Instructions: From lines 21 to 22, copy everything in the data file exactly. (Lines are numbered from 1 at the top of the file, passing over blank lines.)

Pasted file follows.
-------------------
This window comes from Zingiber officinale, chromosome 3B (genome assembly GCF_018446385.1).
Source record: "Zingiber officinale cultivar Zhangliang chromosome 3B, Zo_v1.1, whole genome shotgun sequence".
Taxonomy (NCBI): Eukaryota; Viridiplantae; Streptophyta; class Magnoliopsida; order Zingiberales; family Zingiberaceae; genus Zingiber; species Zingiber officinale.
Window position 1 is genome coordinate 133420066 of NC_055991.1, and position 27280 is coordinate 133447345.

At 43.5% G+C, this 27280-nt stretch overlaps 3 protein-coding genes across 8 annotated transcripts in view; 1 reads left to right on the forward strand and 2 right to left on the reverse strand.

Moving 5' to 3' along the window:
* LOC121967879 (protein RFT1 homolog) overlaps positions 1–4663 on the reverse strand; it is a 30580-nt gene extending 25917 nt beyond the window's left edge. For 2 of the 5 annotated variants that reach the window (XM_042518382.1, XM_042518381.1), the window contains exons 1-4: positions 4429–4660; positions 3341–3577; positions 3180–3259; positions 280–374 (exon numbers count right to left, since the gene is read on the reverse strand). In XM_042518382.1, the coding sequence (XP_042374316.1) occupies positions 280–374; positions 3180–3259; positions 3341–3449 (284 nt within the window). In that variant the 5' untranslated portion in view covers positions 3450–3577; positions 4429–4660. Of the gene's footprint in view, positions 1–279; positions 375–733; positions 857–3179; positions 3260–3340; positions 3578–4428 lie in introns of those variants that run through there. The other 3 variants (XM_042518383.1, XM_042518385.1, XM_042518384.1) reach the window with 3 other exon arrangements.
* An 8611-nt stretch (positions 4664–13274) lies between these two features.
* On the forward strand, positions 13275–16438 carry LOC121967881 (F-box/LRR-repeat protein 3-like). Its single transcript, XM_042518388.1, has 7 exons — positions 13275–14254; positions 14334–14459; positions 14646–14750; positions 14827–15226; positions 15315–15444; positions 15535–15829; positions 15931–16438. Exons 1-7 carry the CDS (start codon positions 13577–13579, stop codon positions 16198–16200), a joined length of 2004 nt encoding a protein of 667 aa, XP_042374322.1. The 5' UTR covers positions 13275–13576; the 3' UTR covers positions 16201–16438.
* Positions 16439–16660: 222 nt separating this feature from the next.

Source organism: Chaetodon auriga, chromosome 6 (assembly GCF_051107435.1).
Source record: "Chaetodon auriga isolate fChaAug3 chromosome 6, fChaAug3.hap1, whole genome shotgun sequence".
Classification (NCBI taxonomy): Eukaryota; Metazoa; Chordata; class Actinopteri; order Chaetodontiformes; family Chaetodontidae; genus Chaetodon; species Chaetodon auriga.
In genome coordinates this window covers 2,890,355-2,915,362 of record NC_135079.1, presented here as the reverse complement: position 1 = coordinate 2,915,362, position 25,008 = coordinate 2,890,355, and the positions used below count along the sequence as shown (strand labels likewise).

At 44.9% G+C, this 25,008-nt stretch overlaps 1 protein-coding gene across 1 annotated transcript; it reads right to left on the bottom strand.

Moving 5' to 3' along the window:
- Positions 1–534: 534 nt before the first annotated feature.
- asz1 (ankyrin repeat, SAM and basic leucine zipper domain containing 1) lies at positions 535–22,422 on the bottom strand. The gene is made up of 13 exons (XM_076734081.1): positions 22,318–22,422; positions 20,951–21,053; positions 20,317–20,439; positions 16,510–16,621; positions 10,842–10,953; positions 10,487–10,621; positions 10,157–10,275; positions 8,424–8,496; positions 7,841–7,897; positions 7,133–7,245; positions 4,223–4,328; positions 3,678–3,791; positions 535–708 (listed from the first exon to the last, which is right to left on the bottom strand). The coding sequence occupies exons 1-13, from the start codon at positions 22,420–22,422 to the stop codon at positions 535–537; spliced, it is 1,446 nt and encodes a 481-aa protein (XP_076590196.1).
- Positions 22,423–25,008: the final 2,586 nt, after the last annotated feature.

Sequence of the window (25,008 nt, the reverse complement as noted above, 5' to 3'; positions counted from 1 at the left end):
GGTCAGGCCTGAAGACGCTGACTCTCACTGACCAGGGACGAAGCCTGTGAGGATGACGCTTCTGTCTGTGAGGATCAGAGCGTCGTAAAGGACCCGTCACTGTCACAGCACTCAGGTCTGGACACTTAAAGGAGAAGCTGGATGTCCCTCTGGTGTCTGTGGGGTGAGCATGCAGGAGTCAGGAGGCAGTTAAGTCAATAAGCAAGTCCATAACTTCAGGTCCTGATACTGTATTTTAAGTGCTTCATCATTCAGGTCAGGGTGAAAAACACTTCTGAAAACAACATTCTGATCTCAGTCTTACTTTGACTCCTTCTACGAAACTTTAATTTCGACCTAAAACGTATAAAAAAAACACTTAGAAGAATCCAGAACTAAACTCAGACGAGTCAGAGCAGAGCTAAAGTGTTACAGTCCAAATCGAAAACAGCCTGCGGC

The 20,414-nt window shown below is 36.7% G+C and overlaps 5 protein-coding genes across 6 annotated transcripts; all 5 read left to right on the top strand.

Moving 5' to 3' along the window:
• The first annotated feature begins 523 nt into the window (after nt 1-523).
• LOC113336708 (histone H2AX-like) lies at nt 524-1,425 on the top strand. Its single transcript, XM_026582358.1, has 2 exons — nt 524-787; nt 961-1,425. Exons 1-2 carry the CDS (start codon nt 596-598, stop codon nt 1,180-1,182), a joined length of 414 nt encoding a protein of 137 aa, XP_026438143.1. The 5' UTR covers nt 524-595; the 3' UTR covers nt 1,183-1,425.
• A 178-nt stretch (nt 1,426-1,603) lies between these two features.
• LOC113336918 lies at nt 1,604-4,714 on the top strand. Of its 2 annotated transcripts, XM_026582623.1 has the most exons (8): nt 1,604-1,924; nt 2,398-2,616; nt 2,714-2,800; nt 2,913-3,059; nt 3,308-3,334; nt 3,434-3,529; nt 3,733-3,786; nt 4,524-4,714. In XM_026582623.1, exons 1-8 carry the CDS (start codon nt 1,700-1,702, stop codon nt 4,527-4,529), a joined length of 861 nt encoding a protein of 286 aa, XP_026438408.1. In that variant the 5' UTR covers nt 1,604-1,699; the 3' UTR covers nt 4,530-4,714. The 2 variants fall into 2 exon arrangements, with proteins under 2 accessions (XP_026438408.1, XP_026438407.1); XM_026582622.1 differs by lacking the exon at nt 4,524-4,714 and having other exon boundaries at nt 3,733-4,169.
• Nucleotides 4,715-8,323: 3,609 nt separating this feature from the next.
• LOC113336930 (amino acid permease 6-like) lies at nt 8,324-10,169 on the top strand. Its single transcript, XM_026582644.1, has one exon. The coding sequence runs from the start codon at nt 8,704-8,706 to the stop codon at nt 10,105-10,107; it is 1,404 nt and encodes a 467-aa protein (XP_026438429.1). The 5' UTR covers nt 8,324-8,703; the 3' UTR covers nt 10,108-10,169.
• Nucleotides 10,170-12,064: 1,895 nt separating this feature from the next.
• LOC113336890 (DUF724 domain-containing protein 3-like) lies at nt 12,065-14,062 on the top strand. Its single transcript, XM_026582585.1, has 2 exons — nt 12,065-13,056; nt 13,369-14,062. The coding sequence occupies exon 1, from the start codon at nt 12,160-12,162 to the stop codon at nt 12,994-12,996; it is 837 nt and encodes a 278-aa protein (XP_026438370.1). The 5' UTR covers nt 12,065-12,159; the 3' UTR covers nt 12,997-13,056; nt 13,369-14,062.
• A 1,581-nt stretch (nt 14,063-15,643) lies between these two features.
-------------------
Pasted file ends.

GGTCAGGCCTGAAGACGCTGACTCTCACTGACCAGGGACGAAGCCTGTGAGGATGACGCTTCTGTCTGTGAGGATCAGAGCGTCGTAAAGGACCCGTCACTGTCACAGCACTCAGGTCTGGACACTTAAAGGAGAAGCTGGATGTCCCTCTGGTGTCTGTGGGGTGAGCATGCAGGAGTCAGGAGGCAGTTAAGTCAATAAGCAAGTCCATAACTTCAGGTCCTGATACTGTATTTTAAGTGCTTCATCATTCAGGTCAGGGTGAAAAACACTTCTGAAAACAACATTCTGATCTCAGTCTTACTTTGACTCCTTCTACGAAACTTTAATTTCGACCTAAAACGTATAAAAAAAACACTTAGAAGAATCCAGAACTAAACTCAGACGAGTCAGAGCAGAGCTAAAGTGTTACAGTCCAAATCGAAAACAGCCTGCGGC

The 20,414-nt window shown below is 36.7% G+C and overlaps 5 protein-coding genes across 6 annotated transcripts; all 5 read left to right on the top strand.